Northern MN Team Shuster wins USA curling trials

Shuster rink wins US curling trials

The Shuster Rink won the U.S. curling trials and now heads to Germany to win a berth in the 2014 Winter Olympics. All four teammates are from northern Minnesota — two Duluthians and two Iron Rangers. PHOTO via Team USA Curling

With the 2014 Winter Olympics in Sochi, Russia approaching quickly, here’s some exciting news for curling fans. The northern Minnesota-based Shuster “rink” (curling-speak for “team”) has won the USA Curling trials and advances to an international tournament in Germany to determine if Team USA qualifies for the Olympics. They are favored to do so.

Team Shuster, skipped by John Shuster originally of Chisholm, now of Duluth, defeated the odds-on favorite Team Fensen, which also has northern Minnesota ties.

Shuster skipped the 2010 USA Curling Olympic team that failed to medal, while Fensen’s rink won the USA’s only curling medal in history in 2006. The sport is typically dominated by Canadian and northern European teams.

Here’s the report from Team USA Curling:

(FARGO, N.D.) – As quickly as the game began, it was over and Team Shuster is on their way to try to earn the United States its berth for the upcoming Olympic Winter Games after defeating Pete Fenson, 11-1, in four ends in the final game of the 2014 U.S. Olympic Team Trials for Curling.

“It was like a funeral in here. Believe me, I’d much rather win that way than an extra end,” Shuster said about the stunned silence when Fenson’s team conceded the match after four ends. “It was pretty sweet. It hasn’t sunk in yet, but we have more work ahead of us.”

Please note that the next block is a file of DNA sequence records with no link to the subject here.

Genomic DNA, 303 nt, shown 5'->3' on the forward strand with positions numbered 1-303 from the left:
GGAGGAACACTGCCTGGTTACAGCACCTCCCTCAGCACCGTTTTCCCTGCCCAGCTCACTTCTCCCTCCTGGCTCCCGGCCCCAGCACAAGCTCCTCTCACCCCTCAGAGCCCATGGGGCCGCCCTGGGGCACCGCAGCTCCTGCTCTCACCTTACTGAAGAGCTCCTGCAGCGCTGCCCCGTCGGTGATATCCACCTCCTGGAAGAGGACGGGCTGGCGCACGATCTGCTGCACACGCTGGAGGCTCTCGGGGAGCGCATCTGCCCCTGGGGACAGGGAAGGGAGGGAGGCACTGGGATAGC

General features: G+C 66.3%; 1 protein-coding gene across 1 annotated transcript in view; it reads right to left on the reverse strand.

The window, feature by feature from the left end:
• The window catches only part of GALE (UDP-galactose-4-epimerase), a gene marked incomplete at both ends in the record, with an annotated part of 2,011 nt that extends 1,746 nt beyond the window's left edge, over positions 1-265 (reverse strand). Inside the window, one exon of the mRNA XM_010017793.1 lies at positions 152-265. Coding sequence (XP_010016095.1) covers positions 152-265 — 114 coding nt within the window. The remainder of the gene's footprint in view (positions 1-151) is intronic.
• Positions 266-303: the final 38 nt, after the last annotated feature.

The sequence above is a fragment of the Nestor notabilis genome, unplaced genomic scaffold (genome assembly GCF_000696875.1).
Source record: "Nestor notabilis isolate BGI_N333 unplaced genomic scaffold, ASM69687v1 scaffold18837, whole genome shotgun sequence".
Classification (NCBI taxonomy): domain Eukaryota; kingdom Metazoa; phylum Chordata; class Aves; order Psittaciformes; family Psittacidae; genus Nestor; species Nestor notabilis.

Shuster (Duluth, Minn.) and teammates Jeff Isaacson (Gilbert, Minn.), Jared Zezel (Duluth, Minn.), and John Landsteiner (Duluth, Minn.) will now represent the U.S. at the Olympic Qualification Event Dec. 10-15 in Fuessen, Germany, where they’ll compete with seven other countries for the final two berths for the 2014 Olympic Winter Games in Sochi, Russia, in February.

“We won in Denver four years ago and to have the opportunity to play in the Trials final once is incredible and to win it is even better,” said Isaacson, 30, who works as a science teacher. “To come back, there are so many teams that want this so bad and we made it to the finals again. To win is just incredible. I don’t know how else you can say it. I’m very honored to have the chance to play and certainly with this team the guys have worked so hard. It’s an incredible experience and I’m very happy.”

Curling as a sport has a long history in the Great Lakes region, owing to its popularity among early Scottish and British immigrants that settled Canada and came through northern Michigan, Wisconsin and Minnesota for mining and prospecting. It’s a sort of complicated ice “horseshoes” that uses giant “rocks” quarried from one specific place in Scotland. There’s a complex strategy of skidding the rocks along pebbled ice toward a target and then trying to knock out your opponents stones. It’s actually a lot of fun, though it gets a bad rap by people who don’t understand it when it comes on TV.

This is one of those situations where you really want to watch the winter Olympics on the CBC instead of on NBC, which is just terrible at schmaltzing up the winter games.

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